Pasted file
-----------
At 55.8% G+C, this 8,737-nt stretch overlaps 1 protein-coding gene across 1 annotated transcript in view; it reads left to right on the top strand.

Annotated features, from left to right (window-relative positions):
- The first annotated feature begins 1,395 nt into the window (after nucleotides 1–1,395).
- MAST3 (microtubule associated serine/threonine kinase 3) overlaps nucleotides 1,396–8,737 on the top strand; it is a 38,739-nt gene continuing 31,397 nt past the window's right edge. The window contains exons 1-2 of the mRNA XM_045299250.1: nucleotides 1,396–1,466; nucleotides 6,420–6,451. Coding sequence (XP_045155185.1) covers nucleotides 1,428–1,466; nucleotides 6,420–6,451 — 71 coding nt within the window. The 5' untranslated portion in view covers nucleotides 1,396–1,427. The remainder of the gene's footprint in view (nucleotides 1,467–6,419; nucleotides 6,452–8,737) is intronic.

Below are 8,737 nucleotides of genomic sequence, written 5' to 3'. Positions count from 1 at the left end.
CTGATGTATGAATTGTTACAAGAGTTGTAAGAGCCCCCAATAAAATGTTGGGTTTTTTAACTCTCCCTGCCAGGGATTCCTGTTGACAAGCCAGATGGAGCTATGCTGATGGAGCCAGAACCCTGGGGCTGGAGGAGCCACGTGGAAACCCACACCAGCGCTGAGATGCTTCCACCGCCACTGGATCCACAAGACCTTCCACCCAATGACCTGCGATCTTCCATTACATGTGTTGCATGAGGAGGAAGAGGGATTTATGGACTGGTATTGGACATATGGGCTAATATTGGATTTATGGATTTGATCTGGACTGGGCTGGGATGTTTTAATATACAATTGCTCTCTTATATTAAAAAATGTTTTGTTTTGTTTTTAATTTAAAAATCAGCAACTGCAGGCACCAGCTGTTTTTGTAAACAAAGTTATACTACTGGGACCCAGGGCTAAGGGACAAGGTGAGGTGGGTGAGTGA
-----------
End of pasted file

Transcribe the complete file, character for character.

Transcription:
At 55.8% G+C, this 8,737-nt stretch overlaps 1 protein-coding gene across 1 annotated transcript in view; it reads left to right on the top strand.

Annotated features, from left to right (window-relative positions):
- The first annotated feature begins 1,395 nt into the window (after nucleotides 1–1,395).
- MAST3 (microtubule associated serine/threonine kinase 3) overlaps nucleotides 1,396–8,737 on the top strand; it is a 38,739-nt gene continuing 31,397 nt past the window's right edge. The window contains exons 1-2 of the mRNA XM_045299250.1: nucleotides 1,396–1,466; nucleotides 6,420–6,451. Coding sequence (XP_045155185.1) covers nucleotides 1,428–1,466; nucleotides 6,420–6,451 — 71 coding nt within the window. The 5' untranslated portion in view covers nucleotides 1,396–1,427. The remainder of the gene's footprint in view (nucleotides 1,467–6,419; nucleotides 6,452–8,737) is intronic.

Below are 8,737 nucleotides of genomic sequence, written 5' to 3'. Positions count from 1 at the left end.
CTGATGTATGAATTGTTACAAGAGTTGTAAGAGCCCCCAATAAAATGTTGGGTTTTTTAACTCTCCCTGCCAGGGATTCCTGTTGACAAGCCAGATGGAGCTATGCTGATGGAGCCAGAACCCTGGGGCTGGAGGAGCCACGTGGAAACCCACACCAGCGCTGAGATGCTTCCACCGCCACTGGATCCACAAGACCTTCCACCCAATGACCTGCGATCTTCCATTACATGTGTTGCATGAGGAGGAAGAGGGATTTATGGACTGGTATTGGACATATGGGCTAATATTGGATTTATGGATTTGATCTGGACTGGGCTGGGATGTTTTAATATACAATTGCTCTCTTATATTAAAAAATGTTTTGTTTTGTTTTTAATTTAAAAATCAGCAACTGCAGGCACCAGCTGTTTTTGTAAACAAAGTTATACTACTGGGACCCAGGGCTAAGGGACAAGGTGAGGTGGGTGAGTGA